Call Number: 2012.004

Extent: 23.5 Linear feet, in 48 manuscript boxes.

The Emma Toedteberg Bookplate collection, spanning from 1701 to 1982, was the bookplate collection of long-time Brooklyn Historical Society (BHS) librarian Emma Toedteberg (1856-1936). The collection was originally created by Miss Toedteberg’s father, Augustus Toedteberg (1824-1909), and later expanded by BHS librarians. The present collection numbers over 7,000 bookplates ranging from the eighteenth to the twentieth century, including armorial, heraldic and presentation bookplates of individuals and institutions. Works of numerous engravers are represented such as Edwin Davis French, Charles W. Sherborn and John W. Evans.

Names:

  • Huntington, Edna, 1895-1965
  • Brooklyn Historical Society (Brooklyn, New York, N.Y.)
  • Long Island Historical Society
  • Stryker-Rodda, Harriet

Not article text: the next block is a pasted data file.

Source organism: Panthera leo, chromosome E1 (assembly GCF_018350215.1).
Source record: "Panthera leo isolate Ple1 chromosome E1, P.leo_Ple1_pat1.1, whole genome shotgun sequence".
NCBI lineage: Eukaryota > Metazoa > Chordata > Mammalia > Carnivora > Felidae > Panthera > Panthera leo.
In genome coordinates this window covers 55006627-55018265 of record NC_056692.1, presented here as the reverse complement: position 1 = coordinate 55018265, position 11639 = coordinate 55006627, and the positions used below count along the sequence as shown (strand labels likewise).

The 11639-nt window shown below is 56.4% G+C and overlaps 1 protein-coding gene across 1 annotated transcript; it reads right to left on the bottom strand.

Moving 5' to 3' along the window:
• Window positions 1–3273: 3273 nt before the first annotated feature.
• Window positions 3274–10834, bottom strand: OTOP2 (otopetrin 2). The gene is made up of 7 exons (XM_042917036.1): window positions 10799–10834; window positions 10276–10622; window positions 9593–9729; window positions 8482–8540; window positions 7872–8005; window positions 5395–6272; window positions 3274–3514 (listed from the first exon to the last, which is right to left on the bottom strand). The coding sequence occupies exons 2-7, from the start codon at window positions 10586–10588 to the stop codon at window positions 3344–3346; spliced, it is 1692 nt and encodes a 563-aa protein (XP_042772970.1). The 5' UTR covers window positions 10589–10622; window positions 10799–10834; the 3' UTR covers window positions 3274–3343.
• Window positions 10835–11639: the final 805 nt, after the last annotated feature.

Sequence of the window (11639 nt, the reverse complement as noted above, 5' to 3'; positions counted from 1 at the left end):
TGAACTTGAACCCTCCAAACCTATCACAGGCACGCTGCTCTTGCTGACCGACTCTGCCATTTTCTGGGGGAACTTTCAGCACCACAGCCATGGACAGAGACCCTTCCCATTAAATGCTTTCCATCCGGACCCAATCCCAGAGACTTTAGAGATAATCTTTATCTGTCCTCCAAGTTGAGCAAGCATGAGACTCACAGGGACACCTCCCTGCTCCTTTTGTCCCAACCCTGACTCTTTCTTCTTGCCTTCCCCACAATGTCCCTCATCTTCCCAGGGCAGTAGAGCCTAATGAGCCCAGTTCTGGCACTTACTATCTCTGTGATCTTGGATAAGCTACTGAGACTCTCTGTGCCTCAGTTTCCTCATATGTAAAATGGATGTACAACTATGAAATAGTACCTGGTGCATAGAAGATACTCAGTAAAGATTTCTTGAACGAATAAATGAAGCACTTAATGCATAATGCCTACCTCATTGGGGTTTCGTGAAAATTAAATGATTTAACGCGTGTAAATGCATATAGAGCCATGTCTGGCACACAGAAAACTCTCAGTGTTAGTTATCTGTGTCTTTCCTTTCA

• Toedteberg, Augustus, 1823 or 4-1909
  • Toedteberg, Emma

Subjects:

  • Art — Collectors and collecting — United States
  • Art, American
  • Artists — New York (State) — Kings County
  • Bookplates
  • Graphic artists — New York (State) — New York
  • Heraldry
  • Portraits

Types of material:

  • Engravings
  • Photographs

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Louisa Merritt Field Stabler family papers, 1818 – 1954

Call Number: 1995.002

Extent: 3.0 Linear feet, in three record cartons.

Louisa Merritt Field Stabler (1826-1914) lived with her husband and children in Brooklyn Heights at 135 Willow Street. The Stablers’ children included a daughter, Louise Merritt (1868-1954), and a son, Edward. Louise Merritt Stabler was a member of the first graduating class of Barnard College in 1893. She later became active in the suffrage movement, and was married to zoologist George Howard Parker (1864-1955), a professor at Harvard College. The Louisa Merritt Field Stabler family papers chiefly consist of personal correspondence from Louisa Merritt Field Stabler to her daughter, Louise Merritt Stabler Parker. Some correspondence is also between various members of the Stabler and Parker families. The collection also includes notebooks, a copy of Louisa Merritt Field Stabler’s will, various newspaper clippings, and ephemera.